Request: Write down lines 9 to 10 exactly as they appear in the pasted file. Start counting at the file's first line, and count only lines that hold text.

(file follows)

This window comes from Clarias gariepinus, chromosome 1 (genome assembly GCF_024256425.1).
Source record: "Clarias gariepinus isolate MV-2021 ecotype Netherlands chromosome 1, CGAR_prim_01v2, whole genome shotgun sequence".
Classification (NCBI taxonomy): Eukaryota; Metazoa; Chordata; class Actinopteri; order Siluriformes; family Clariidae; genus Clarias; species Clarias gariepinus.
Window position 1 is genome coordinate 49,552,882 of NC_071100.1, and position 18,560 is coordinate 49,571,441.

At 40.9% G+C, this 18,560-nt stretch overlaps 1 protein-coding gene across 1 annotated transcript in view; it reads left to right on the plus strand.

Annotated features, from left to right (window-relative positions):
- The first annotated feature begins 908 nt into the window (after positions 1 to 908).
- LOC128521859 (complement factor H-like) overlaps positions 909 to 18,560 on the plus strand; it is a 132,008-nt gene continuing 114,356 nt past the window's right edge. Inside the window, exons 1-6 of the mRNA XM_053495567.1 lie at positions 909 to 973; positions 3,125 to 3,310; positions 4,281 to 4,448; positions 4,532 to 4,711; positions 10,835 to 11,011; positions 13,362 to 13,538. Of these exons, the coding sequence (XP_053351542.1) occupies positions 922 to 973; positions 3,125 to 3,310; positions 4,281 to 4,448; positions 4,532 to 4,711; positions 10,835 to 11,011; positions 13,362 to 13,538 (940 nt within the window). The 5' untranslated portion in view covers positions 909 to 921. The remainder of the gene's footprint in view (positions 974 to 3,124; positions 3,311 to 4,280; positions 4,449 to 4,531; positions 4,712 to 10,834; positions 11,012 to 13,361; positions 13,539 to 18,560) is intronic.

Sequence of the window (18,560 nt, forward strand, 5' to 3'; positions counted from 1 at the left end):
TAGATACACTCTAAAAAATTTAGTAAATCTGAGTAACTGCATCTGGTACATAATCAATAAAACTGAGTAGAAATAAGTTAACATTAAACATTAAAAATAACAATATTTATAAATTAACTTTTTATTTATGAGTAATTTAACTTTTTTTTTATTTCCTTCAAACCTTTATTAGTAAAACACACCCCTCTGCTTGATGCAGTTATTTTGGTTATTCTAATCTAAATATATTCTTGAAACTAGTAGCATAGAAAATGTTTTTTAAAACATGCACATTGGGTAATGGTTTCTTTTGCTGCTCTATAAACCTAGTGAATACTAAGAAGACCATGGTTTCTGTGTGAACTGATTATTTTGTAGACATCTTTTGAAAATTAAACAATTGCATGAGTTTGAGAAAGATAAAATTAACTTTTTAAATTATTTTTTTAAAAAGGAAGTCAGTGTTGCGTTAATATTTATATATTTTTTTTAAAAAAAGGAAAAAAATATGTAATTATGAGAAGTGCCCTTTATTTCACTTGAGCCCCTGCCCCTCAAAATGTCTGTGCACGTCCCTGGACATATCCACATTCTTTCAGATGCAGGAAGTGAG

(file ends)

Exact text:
Sequence of the window (18,560 nt, forward strand, 5' to 3'; positions counted from 1 at the left end):
TAGATACACTCTAAAAAATTTAGTAAATCTGAGTAACTGCATCTGGTACATAATCAATAAAACTGAGTAGAAATAAGTTAACATTAAACATTAAAAATAACAATATTTATAAATTAACTTTTTATTTATGAGTAATTTAACTTTTTTTTTATTTCCTTCAAACCTTTATTAGTAAAACACACCCCTCTGCTTGATGCAGTTATTTTGGTTATTCTAATCTAAATATATTCTTGAAACTAGTAGCATAGAAAATGTTTTTTAAAACATGCACATTGGGTAATGGTTTCTTTTGCTGCTCTATAAACCTAGTGAATACTAAGAAGACCATGGTTTCTGTGTGAACTGATTATTTTGTAGACATCTTTTGAAAATTAAACAATTGCATGAGTTTGAGAAAGATAAAATTAACTTTTTAAATTATTTTTTTAAAAAGGAAGTCAGTGTTGCGTTAATATTTATATATTTTTTTTAAAAAAAGGAAAAAAATATGTAATTATGAGAAGTGCCCTTTATTTCACTTGAGCCCCTGCCCCTCAAAATGTCTGTGCACGTCCCTGGACATATCCACATTCTTTCAGATGCAGGAAGTGAG